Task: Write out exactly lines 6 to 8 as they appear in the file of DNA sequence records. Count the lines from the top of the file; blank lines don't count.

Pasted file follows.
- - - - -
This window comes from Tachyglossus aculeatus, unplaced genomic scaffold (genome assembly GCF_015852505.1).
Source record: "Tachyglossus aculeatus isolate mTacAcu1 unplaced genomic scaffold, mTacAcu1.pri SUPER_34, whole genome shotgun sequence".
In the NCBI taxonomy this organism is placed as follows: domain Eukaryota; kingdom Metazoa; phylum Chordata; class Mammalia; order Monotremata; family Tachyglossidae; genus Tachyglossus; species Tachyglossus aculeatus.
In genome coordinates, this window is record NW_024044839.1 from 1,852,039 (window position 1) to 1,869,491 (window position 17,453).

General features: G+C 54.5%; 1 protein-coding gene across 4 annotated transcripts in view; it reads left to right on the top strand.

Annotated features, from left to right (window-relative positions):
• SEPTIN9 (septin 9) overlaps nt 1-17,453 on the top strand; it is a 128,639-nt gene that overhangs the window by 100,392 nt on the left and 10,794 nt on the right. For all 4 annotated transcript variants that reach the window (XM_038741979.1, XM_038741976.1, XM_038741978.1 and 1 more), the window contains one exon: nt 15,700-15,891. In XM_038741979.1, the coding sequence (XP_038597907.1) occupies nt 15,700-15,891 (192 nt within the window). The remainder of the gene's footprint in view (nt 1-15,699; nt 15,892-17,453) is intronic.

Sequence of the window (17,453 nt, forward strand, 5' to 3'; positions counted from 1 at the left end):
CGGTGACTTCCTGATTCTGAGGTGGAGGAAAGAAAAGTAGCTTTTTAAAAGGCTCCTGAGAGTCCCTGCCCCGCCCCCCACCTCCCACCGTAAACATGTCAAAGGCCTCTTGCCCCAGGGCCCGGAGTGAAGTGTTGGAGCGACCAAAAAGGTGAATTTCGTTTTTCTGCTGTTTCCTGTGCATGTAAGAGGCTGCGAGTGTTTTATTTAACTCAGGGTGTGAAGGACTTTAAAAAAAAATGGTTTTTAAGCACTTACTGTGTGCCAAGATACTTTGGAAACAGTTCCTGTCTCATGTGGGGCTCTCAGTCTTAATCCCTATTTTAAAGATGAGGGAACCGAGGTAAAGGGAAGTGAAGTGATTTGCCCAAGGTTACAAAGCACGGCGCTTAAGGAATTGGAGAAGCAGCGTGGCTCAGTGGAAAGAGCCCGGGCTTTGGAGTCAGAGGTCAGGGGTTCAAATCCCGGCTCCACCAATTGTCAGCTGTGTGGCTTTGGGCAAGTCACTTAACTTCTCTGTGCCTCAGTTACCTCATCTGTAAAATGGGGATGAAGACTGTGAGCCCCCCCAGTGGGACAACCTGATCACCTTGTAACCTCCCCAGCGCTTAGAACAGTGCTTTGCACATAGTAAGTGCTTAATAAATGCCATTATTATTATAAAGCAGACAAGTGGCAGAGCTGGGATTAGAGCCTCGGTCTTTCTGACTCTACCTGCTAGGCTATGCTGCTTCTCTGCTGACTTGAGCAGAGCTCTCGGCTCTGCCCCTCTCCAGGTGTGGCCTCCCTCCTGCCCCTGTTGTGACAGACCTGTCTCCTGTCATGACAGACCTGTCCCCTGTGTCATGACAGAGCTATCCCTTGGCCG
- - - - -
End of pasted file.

Annotated features, from left to right (window-relative positions):
• SEPTIN9 (septin 9) overlaps nt 1-17,453 on the top strand; it is a 128,639-nt gene that overhangs the window by 100,392 nt on the left and 10,794 nt on the right. For all 4 annotated transcript variants that reach the window (XM_038741979.1, XM_038741976.1, XM_038741978.1 and 1 more), the window contains one exon: nt 15,700-15,891. In XM_038741979.1, the coding sequence (XP_038597907.1) occupies nt 15,700-15,891 (192 nt within the window). The remainder of the gene's footprint in view (nt 1-15,699; nt 15,892-17,453) is intronic.

Sequence of the window (17,453 nt, forward strand, 5' to 3'; positions counted from 1 at the left end):